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I’m a fan of Hotone pedals and have a couple of their stompboxes permanently attached to my pedalboard. They’re tiny, saving a bunch of room on my board, and are very well constructed – what’s not to love.
Saving space on pedalboards without compromising functionality, has always been one of their main focuses. With the Xtomp , they take that to a whole new level.
You know how you use for phone for literally everything? Well, you can add managing your pedalboard to that list.
The basic premise of the Xtomp is that it is a single pedal, and you control the effects it produces via Bluetooth from your smartphone or tablet.
The Xtomp has two core features really: firstly, it’s all of your effects and amp models in a single box; and secondly, it’s controlled from your phone or tablet.
Straight away, points to Hotone for making the Xtomp compatible with both iOS and Android devices. You may or may not be surprised by the amount of music-related tech manufacturers who seem to think that Android device owners aren’t interested in creating music!
|Number of effects||Over 300 – and growing|
|User-created effects storage||Infinity via the app|
This is definitely a piece of kit aimed at technophiles!
I can picture kids showing off gizmos going for it, or more mature guitarist who just can’t be bothered lugging around a backbreaking load of gear.
If you so desired, you could literally rock up to a gig with your guitar, with your Xtomp in your pocket; zap your desired amp and effects to the pedal, hook it up directly to the mixing desk, and away you go.
Similarly, it would be a useful tool for the space-conscious home recording enthusiast.
Let’s take a closer look.
Looking at the parts, and it certainly retains Hotone’s minimalist approach to pedal construction, although ‘minimalist’ isn’t perhaps the right word.
Maybe ‘compact’ is a better description. ‘Minimalist’ implies that the pedal has compromised features somewhere to give a pure basic design when in fact, it’s just crammed an awful lot into a very small piece of space.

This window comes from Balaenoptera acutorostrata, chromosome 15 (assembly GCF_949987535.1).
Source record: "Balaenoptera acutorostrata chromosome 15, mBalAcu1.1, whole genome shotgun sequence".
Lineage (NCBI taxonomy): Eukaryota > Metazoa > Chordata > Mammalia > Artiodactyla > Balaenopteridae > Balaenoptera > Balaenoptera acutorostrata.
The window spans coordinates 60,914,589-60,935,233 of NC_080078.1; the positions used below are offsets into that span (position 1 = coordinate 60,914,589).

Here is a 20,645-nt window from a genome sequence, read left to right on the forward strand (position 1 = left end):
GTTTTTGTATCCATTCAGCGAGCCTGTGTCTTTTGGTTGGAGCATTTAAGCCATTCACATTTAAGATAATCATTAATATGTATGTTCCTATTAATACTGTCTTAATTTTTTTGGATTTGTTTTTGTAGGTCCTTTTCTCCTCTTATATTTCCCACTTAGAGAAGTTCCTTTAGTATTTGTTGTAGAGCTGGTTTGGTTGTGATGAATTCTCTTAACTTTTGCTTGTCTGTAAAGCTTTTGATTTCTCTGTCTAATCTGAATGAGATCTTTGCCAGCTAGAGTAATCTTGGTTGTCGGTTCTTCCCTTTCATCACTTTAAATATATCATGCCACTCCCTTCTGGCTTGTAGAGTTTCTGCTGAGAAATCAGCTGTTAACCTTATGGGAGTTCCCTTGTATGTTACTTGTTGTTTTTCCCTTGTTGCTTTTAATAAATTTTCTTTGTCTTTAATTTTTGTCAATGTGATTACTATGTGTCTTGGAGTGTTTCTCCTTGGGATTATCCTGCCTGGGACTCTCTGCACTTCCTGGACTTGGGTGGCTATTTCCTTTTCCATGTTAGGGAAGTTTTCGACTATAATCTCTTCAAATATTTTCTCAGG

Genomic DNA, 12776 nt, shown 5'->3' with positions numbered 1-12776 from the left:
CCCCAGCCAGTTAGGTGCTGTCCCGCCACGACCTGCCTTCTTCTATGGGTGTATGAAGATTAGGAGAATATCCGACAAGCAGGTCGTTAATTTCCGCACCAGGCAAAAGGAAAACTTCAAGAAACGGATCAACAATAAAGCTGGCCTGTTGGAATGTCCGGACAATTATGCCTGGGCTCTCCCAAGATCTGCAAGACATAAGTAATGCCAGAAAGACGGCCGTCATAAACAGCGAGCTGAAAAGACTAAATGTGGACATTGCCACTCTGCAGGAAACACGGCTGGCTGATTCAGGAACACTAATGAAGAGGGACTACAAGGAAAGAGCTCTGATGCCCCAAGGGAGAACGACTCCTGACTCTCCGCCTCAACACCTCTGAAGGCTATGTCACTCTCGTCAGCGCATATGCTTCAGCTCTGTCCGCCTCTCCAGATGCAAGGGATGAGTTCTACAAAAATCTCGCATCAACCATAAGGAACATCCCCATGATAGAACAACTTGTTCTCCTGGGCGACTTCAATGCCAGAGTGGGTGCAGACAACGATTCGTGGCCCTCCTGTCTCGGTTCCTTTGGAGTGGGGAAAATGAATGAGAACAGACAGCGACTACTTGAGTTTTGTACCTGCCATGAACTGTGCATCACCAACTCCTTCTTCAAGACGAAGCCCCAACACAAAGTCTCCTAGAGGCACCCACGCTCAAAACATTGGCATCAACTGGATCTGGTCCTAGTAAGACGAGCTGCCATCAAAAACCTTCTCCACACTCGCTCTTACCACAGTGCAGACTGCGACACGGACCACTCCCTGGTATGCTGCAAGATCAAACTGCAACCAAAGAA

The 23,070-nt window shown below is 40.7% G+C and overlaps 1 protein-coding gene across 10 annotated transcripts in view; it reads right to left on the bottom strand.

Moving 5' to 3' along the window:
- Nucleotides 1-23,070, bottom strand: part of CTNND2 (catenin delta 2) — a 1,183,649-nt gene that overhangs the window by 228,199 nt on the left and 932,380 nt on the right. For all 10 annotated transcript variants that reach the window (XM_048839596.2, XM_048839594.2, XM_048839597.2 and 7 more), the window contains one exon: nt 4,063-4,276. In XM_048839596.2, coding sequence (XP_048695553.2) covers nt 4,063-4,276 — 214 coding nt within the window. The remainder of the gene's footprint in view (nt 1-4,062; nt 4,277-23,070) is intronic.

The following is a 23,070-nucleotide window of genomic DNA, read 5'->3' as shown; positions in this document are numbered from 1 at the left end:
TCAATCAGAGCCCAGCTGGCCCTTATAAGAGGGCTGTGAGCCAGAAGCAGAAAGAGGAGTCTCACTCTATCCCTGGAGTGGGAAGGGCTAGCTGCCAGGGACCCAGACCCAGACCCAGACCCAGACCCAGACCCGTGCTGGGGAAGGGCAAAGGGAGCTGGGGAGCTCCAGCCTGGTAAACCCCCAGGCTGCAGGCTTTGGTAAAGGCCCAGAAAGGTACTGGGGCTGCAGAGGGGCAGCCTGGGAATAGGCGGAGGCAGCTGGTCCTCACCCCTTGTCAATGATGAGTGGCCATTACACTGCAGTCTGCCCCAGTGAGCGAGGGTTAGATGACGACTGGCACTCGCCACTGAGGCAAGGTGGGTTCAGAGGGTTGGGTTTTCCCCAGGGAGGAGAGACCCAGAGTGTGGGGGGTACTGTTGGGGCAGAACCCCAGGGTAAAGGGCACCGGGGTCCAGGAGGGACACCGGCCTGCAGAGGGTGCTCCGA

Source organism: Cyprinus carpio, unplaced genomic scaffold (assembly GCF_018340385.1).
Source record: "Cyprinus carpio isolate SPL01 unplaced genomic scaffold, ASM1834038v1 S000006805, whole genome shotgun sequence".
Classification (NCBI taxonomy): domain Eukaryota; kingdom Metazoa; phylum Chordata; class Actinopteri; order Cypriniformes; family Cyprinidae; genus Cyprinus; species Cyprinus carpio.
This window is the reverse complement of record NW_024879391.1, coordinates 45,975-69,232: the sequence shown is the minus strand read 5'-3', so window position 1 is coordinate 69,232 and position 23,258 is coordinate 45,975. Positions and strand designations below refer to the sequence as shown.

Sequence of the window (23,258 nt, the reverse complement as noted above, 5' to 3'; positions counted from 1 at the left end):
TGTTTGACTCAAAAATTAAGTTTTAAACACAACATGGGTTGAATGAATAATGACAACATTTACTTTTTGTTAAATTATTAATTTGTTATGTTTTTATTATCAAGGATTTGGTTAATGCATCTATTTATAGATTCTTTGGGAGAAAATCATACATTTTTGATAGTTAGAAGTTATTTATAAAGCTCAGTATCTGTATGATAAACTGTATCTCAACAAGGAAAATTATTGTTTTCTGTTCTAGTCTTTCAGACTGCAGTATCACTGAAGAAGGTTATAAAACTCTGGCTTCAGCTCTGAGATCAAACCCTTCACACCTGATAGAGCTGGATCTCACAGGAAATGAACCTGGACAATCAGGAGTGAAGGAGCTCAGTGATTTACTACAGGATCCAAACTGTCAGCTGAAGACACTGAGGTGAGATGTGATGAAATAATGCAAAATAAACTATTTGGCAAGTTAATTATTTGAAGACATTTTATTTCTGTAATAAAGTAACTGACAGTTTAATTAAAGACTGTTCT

There are very few multi-effects units that can be operated with a single button, but here we are. The Xtomp has just that, accompanied by six knobs whose functions depend on the effect you have selected to operate.
It comes with two input and two output jack plugs. Again, what they do varies depending on the effect you have selected.
Other than that, it just has the plug for your mains adaptor, and a mini USB connector, for hooking it up to your computer for firmware updates.
The casing looks just like a smartphone and comes in a brushed chrome finish. It looks smart for sure. Straight out of the box that is. I know what pedals look like after a couple of years of use, and it ain’t pretty!
Considering these aspects, it feels like there might be a slight clash between function and form.
As I’d expect from a Hotone pedal, the quality of the Xtomp’s build is not a concern.
I feel like this is more important for a pedal like this, more so than other multi-effects units. This likely stems from how small and light it is. I mean, look at it. I’ve already compared it to a smartphone, so that’s the kind of feel you expect. It looks as if OtterBox should make a case for it!
Once you get it in your hand though, you understand that it’s tougher than it looks. But personally, I still wasn’t convinced. I mean, I knew it would take some standing on, and I’d definitely take it on the road for a tour. It’s not a BOSS pedal by any means, but nothing is.
Sturdiness of the build aside, the jack plugs all come with metal nuts. Their bright finish is actually a nice contrast to the clinical grey of the rest of the box.
The location of the knobs is standard. That’s relative to other brands’ single footswitch pedals though – for Hotone’s Skyline range of micro pedals has one at the side as well.
There’s nothing too exciting or surprising about the construction or parts. Let’s move on to how this one box to rule them all actually sounds.
Here’s a bit of a sneaky thing when it comes to the Xtomp’s tones: technically, only one effect can be used at a time. The exception to that is if you select a ‘combo’ model from within their library of effects.
Think of it like having an emulator program for an old games console, and an SD card with 250 games. You can only play one game on the emulator program at a time.